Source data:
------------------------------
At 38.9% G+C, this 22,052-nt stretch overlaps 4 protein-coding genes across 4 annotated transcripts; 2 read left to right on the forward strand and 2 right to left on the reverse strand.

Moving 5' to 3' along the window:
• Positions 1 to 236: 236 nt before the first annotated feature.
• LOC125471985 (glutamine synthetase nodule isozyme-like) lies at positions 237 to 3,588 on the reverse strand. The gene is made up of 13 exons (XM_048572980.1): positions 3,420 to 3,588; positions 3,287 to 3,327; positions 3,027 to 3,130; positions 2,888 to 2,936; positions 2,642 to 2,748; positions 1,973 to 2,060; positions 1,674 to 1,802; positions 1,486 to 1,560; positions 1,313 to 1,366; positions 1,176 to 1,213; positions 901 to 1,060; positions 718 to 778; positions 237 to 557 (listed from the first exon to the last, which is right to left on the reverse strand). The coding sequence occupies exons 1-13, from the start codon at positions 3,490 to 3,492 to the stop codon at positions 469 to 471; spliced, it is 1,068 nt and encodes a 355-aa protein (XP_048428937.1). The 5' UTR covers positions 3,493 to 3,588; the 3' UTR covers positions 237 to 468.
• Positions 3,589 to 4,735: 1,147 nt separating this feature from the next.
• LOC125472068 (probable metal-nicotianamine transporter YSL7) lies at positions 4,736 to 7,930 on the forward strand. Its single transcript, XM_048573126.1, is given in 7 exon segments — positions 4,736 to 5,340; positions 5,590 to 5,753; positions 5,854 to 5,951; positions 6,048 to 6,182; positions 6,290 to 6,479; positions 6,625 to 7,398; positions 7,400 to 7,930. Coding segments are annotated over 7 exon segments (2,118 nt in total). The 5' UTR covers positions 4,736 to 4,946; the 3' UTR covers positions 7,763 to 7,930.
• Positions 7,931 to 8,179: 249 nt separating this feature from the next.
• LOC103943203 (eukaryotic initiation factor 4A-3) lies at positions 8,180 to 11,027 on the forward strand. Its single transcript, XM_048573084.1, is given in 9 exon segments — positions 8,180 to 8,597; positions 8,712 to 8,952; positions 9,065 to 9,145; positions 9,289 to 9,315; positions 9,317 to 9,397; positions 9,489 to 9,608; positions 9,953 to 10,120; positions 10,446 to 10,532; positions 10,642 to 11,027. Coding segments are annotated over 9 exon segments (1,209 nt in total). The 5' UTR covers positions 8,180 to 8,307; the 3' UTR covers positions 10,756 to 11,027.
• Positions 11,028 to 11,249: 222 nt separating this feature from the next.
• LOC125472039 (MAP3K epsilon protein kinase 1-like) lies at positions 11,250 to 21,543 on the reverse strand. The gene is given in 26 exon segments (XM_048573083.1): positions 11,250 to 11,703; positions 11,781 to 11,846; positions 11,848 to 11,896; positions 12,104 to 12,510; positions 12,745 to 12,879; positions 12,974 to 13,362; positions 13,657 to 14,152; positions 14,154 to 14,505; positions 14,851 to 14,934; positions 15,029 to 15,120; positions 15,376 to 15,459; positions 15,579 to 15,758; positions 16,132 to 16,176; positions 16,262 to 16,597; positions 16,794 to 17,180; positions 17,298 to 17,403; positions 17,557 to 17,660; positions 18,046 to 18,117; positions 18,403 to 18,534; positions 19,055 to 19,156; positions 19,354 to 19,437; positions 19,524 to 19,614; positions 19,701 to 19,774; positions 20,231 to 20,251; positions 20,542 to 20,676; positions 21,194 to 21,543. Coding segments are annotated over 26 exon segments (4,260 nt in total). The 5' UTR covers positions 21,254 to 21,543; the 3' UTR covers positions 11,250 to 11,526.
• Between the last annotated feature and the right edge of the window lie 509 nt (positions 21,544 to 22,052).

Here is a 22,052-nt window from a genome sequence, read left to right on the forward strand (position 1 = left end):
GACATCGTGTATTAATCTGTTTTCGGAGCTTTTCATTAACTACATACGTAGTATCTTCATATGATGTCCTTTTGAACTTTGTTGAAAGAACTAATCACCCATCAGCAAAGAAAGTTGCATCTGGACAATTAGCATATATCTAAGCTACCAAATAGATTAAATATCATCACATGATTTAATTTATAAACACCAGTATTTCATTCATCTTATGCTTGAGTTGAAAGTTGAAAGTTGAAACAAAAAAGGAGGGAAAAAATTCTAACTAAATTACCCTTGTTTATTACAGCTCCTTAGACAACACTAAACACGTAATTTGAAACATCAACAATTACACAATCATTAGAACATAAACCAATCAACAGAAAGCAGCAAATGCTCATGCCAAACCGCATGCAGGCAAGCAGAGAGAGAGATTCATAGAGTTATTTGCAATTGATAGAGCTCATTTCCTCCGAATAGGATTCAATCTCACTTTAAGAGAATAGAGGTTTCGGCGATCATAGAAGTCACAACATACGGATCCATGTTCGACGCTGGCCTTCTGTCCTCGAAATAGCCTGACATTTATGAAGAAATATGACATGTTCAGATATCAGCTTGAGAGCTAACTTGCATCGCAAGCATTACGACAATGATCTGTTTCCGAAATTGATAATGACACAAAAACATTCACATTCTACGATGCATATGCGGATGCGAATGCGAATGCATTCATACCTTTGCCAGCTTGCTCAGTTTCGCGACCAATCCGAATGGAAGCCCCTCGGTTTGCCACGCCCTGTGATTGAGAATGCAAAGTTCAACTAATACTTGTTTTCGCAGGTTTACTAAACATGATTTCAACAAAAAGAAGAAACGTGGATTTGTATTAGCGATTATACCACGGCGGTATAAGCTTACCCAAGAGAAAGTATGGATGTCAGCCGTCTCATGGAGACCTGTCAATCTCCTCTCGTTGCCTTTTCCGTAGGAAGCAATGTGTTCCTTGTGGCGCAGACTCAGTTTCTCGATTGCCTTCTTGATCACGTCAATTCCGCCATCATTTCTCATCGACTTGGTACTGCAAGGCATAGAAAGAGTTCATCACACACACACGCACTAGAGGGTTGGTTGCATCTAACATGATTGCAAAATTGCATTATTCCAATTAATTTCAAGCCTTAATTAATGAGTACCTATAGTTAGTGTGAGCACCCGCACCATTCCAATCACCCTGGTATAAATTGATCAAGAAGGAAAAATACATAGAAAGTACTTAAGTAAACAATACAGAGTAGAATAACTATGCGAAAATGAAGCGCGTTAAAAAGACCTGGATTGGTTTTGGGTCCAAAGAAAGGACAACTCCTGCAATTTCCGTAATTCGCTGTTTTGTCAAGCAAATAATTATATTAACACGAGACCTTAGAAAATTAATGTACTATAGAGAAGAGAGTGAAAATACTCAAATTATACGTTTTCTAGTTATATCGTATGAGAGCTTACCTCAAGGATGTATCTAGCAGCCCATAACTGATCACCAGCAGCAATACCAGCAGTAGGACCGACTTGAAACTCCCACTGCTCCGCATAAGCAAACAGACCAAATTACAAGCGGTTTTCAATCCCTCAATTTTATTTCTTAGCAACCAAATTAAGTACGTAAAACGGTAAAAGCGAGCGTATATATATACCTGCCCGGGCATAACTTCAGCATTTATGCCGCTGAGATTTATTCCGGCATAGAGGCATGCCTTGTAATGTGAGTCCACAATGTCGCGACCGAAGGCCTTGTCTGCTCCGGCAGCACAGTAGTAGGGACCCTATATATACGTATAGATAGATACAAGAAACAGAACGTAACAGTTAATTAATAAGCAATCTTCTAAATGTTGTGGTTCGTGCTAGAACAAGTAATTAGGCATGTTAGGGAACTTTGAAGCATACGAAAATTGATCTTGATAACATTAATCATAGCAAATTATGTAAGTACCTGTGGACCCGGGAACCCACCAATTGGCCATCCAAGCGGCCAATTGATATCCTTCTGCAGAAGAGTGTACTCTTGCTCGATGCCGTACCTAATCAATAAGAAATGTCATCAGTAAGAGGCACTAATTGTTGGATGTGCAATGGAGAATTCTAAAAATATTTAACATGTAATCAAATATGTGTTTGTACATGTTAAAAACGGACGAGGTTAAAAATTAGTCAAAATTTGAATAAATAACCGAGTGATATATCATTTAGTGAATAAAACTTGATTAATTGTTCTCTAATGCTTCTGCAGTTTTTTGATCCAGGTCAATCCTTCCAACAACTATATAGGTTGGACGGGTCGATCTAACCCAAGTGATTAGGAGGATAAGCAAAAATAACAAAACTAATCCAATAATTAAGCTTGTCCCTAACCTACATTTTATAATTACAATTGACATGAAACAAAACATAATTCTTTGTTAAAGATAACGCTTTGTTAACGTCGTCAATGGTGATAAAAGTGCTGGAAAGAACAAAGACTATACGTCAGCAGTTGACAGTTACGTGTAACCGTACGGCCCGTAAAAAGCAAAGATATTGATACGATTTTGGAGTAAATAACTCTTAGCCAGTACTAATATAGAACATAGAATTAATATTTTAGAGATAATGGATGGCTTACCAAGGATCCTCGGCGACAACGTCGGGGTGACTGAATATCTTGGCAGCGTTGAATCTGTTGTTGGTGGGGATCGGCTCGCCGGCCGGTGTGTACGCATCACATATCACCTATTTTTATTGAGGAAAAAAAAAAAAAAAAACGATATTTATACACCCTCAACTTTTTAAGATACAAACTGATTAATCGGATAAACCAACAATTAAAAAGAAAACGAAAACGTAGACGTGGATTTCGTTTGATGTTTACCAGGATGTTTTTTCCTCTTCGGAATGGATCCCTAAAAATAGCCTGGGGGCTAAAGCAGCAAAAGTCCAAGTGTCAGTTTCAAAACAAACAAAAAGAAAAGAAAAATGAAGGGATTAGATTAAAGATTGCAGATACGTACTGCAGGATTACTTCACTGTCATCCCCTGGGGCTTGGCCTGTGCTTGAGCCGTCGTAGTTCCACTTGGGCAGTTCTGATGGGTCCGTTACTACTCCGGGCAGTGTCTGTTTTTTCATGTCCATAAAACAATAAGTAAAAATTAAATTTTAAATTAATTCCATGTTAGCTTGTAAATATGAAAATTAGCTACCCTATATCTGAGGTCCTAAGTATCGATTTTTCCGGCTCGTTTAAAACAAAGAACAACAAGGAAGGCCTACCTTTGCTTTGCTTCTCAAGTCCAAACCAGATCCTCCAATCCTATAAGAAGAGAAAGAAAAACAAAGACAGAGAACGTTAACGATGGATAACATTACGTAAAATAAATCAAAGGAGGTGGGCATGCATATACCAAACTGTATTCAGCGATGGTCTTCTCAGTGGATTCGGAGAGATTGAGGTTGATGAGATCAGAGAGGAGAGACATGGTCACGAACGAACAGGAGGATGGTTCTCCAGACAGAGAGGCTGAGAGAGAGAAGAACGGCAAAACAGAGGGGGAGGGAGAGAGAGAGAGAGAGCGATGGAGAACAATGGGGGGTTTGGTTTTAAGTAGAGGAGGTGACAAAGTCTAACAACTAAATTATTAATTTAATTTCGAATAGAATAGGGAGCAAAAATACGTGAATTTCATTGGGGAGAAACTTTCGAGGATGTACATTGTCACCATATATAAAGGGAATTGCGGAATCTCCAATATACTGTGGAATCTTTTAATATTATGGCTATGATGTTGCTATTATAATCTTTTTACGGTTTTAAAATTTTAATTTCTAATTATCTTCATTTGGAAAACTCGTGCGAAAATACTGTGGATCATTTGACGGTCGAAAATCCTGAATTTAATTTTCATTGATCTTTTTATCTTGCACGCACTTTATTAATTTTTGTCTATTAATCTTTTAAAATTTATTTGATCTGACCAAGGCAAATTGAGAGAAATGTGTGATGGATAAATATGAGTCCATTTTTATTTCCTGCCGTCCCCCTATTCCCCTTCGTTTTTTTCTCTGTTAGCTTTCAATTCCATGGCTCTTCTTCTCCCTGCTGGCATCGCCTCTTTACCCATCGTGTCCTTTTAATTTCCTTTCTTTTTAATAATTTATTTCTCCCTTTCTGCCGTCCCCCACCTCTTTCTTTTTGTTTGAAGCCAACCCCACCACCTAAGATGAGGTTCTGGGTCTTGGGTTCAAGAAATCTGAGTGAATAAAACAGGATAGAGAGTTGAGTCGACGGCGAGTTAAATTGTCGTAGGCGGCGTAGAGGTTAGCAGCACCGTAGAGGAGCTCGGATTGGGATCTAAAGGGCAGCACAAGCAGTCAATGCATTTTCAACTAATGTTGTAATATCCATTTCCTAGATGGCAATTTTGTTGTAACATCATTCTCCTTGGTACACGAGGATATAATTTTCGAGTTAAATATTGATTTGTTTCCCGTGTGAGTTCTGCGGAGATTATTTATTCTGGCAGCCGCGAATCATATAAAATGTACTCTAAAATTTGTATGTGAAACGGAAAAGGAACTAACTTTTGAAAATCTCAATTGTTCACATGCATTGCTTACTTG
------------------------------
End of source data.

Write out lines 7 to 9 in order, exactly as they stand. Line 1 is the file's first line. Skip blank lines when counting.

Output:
• Positions 7,931 to 8,179: 249 nt separating this feature from the next.
• LOC103943203 (eukaryotic initiation factor 4A-3) lies at positions 8,180 to 11,027 on the forward strand. Its single transcript, XM_048573084.1, is given in 9 exon segments — positions 8,180 to 8,597; positions 8,712 to 8,952; positions 9,065 to 9,145; positions 9,289 to 9,315; positions 9,317 to 9,397; positions 9,489 to 9,608; positions 9,953 to 10,120; positions 10,446 to 10,532; positions 10,642 to 11,027. Coding segments are annotated over 9 exon segments (1,209 nt in total). The 5' UTR covers positions 8,180 to 8,307; the 3' UTR covers positions 10,756 to 11,027.
• Positions 11,028 to 11,249: 222 nt separating this feature from the next.